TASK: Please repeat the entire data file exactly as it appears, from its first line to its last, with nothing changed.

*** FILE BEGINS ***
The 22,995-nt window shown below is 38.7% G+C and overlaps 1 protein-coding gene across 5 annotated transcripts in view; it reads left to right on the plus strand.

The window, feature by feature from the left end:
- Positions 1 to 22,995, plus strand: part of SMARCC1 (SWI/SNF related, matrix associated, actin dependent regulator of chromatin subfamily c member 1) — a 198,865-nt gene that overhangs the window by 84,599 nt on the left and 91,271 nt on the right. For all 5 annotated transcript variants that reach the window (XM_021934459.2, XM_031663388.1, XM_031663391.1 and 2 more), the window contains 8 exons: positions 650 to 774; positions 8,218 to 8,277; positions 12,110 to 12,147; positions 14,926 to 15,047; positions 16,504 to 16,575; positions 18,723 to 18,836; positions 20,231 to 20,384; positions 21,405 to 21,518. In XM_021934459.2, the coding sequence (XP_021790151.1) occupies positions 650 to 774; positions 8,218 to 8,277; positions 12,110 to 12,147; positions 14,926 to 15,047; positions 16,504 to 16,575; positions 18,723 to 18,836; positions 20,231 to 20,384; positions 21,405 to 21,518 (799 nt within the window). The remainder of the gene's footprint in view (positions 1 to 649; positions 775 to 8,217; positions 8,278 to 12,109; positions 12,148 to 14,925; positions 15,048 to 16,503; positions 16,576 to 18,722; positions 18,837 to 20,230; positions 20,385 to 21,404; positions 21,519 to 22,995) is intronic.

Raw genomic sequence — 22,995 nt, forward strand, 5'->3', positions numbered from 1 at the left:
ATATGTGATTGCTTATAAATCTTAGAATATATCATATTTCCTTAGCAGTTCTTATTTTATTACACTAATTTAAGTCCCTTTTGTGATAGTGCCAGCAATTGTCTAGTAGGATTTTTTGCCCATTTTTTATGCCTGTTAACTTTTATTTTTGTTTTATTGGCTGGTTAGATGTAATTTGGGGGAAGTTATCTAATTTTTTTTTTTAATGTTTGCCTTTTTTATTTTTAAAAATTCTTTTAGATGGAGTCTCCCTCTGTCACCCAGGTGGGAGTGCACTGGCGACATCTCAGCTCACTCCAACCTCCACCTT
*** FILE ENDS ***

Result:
The 22,995-nt window shown below is 38.7% G+C and overlaps 1 protein-coding gene across 5 annotated transcripts in view; it reads left to right on the plus strand.

The window, feature by feature from the left end:
- Positions 1 to 22,995, plus strand: part of SMARCC1 (SWI/SNF related, matrix associated, actin dependent regulator of chromatin subfamily c member 1) — a 198,865-nt gene that overhangs the window by 84,599 nt on the left and 91,271 nt on the right. For all 5 annotated transcript variants that reach the window (XM_021934459.2, XM_031663388.1, XM_031663391.1 and 2 more), the window contains 8 exons: positions 650 to 774; positions 8,218 to 8,277; positions 12,110 to 12,147; positions 14,926 to 15,047; positions 16,504 to 16,575; positions 18,723 to 18,836; positions 20,231 to 20,384; positions 21,405 to 21,518. In XM_021934459.2, the coding sequence (XP_021790151.1) occupies positions 650 to 774; positions 8,218 to 8,277; positions 12,110 to 12,147; positions 14,926 to 15,047; positions 16,504 to 16,575; positions 18,723 to 18,836; positions 20,231 to 20,384; positions 21,405 to 21,518 (799 nt within the window). The remainder of the gene's footprint in view (positions 1 to 649; positions 775 to 8,217; positions 8,278 to 12,109; positions 12,148 to 14,925; positions 15,048 to 16,503; positions 16,576 to 18,722; positions 18,837 to 20,230; positions 20,385 to 21,404; positions 21,519 to 22,995) is intronic.

Raw genomic sequence — 22,995 nt, forward strand, 5'->3', positions numbered from 1 at the left:
ATATGTGATTGCTTATAAATCTTAGAATATATCATATTTCCTTAGCAGTTCTTATTTTATTACACTAATTTAAGTCCCTTTTGTGATAGTGCCAGCAATTGTCTAGTAGGATTTTTTGCCCATTTTTTATGCCTGTTAACTTTTATTTTTGTTTTATTGGCTGGTTAGATGTAATTTGGGGGAAGTTATCTAATTTTTTTTTTTAATGTTTGCCTTTTTTATTTTTAAAAATTCTTTTAGATGGAGTCTCCCTCTGTCACCCAGGTGGGAGTGCACTGGCGACATCTCAGCTCACTCCAACCTCCACCTT